The number of FTE food handlers is used as it also accommodates businesses who use part-time food handlers in their operations. For the purposes of this calculation, an FTE working week is 38 hours.

To calculate the number of FTE food handlers your business has, add up all the hours that the food handlers are undertaking food handling activities during a working week and divide by 38 hours (average working week).

For example, if a facility had 4 food handlers to handle food for 25 hours per week, this would equate to approximately 3 FTE food handlers.

Fees are set out in Schedule 3 of the Food Regulation 2015.

Fees are indexed each year with the change in the Consumer Price Index.


If you are applying online you will be asked to make a credit card or BPAY payment at the end of the application.

If you are posting your application you can pay by:

  1. Credit card:
    • To pay by MasterCard and Visa card, please fill in the card details on the licence application form
    • A 0.4% merchant surcharge will occur on credit card transactions
    • Please note: We do not accept American Express.
  2. BPAY, internet banking or telephone:
    • submit your completed application form without payment to the Licensing Unit by
      • Fax to 02 6552 7239
      • Post to PO Box 232, Taree NSW 2430
      • Email to
      • An invoice will then be forwarded to you for payment.
  3. Cheque or money order:
    • Mail money order or cheque, crossed ‘Not negotiable’ and made out to NSW Food Authority, with completed application form to:
      NSW Food Authority
      PO Box 6682, Silverwater NSW 1811.

Licence holders can apply to pay the annual fee by installments - contact the Licensing Unit on 1300 552 406.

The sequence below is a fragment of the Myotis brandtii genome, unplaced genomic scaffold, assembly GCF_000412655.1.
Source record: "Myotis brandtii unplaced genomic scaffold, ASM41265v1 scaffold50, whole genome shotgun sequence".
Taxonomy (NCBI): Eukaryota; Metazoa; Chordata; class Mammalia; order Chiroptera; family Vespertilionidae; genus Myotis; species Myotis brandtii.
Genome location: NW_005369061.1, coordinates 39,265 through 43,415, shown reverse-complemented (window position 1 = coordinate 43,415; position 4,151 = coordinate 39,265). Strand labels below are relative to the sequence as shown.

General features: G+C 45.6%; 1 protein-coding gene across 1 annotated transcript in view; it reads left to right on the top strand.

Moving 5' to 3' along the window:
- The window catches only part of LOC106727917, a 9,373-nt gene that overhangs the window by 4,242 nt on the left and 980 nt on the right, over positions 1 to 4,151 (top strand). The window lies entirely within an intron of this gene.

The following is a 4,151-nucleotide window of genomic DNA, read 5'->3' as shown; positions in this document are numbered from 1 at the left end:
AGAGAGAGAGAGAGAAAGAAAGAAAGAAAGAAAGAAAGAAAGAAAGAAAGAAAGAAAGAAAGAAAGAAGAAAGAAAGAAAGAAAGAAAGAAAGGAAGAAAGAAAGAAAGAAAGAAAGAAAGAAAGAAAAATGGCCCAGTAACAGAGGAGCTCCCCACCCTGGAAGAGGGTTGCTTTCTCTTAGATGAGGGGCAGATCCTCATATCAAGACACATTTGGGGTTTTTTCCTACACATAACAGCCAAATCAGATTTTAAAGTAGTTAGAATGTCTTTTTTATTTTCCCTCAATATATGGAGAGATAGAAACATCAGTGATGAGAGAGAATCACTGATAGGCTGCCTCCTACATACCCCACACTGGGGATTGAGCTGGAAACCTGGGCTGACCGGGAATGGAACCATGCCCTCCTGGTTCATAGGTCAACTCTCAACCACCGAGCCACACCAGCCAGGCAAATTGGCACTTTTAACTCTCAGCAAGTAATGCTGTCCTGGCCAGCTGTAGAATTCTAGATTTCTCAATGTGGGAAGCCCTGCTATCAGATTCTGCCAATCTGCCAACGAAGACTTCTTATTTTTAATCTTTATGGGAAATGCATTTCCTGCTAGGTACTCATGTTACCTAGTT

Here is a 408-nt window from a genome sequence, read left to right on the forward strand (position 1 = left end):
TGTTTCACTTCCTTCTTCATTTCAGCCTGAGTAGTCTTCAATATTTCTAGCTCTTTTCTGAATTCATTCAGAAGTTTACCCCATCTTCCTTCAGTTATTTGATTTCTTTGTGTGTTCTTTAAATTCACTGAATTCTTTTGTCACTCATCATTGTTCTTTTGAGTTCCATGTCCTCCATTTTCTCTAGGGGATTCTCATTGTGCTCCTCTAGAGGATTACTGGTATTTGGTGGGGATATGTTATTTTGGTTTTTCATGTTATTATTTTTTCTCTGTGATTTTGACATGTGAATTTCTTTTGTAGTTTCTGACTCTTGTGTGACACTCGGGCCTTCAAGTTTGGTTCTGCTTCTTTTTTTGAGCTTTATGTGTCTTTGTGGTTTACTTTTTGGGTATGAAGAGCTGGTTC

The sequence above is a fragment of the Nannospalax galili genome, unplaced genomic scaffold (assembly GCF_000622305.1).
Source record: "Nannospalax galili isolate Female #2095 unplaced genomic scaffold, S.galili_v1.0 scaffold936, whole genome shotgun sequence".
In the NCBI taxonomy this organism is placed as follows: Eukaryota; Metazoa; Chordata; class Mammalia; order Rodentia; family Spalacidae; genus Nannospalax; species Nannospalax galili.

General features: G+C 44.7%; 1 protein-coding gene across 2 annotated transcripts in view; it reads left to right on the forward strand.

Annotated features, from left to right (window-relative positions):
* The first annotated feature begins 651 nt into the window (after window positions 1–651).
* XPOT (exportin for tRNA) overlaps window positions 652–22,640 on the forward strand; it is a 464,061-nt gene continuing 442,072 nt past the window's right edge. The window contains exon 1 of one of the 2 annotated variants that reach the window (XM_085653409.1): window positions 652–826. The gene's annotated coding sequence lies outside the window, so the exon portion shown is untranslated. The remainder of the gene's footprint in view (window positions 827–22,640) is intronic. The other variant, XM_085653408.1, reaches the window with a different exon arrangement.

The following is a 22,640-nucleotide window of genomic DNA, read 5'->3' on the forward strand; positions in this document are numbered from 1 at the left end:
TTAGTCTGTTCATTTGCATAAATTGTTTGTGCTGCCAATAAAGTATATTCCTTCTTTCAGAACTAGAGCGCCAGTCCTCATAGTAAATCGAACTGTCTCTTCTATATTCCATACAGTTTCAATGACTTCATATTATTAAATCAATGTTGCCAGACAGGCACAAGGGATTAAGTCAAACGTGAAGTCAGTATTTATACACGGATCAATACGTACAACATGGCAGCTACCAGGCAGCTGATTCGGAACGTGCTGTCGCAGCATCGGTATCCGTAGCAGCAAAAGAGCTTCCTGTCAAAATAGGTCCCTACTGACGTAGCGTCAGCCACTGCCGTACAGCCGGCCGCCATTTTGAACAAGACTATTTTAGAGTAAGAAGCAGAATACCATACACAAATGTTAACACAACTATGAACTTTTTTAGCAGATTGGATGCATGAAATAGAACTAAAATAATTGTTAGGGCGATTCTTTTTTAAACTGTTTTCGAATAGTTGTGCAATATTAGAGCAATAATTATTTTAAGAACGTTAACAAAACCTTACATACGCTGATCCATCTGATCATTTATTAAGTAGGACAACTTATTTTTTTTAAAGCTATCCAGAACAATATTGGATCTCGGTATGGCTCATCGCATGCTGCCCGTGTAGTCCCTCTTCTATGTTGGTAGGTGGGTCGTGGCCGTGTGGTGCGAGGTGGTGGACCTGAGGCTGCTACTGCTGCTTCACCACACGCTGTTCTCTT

Oversight of the approximately 40,000 food businesses in NSW is enabled by businesses notifying their details to the appropriate body.

Notification is usually free.  

Which organisation to notify depends on the type of food business: 

Local council

Businesses that need to notify to local council operate at the retail level and include:

From 1 September 2015, you do not need to notify your business details to the Food Authority. 

The Food Authority accepts that business applications to local council for services, permits and approvals, and rates notice registrations satisfy the requirement for food businesses to notify to local council. 

Contact your local council.

Food Authority

Businesses that need to notify to the Food Authority include:

You need to keep your notification up to date if any details change after you have notified, so it's a good idea to keep your reference number and password.

Notification records are private for each food business, so if you purchase an existing business you need to notify the business again with your details.

To notify now visit

If any of your details change you need to update them by contacting the NSW Food Authority at or on 1300 552 406, option 2.

Exempt from notification

Businesses that do not need either to notify their business and activity details nor hold a Food Authority licence include:

  • not-for-profit fundraising events and charities, as long as any food that requires temperature control will be consumed immediately after thorough cooking
  • primary production food businesses such as farms other than dairy, egg or poultry meat farms, fishing or shellfish production are not exempt and need either a licence or to notify.

Changes to notification requirements

From 1 September 2015, most retail food businesses no longer need to notify their business and food handling details to the Food Authority.

The Food Authority recognises that business details supplied by retail food businesses to councils meet legal requirements and the notification outcome intended under the Food Standards Code.

This change benefits retail food businesses such as restaurants, cafes, caterers, supermarkets and mobile and temporary food vendors. These businesses now only need to give their business details once – to their local council.

For more see notification requirements for food businesses (pdf 205kb).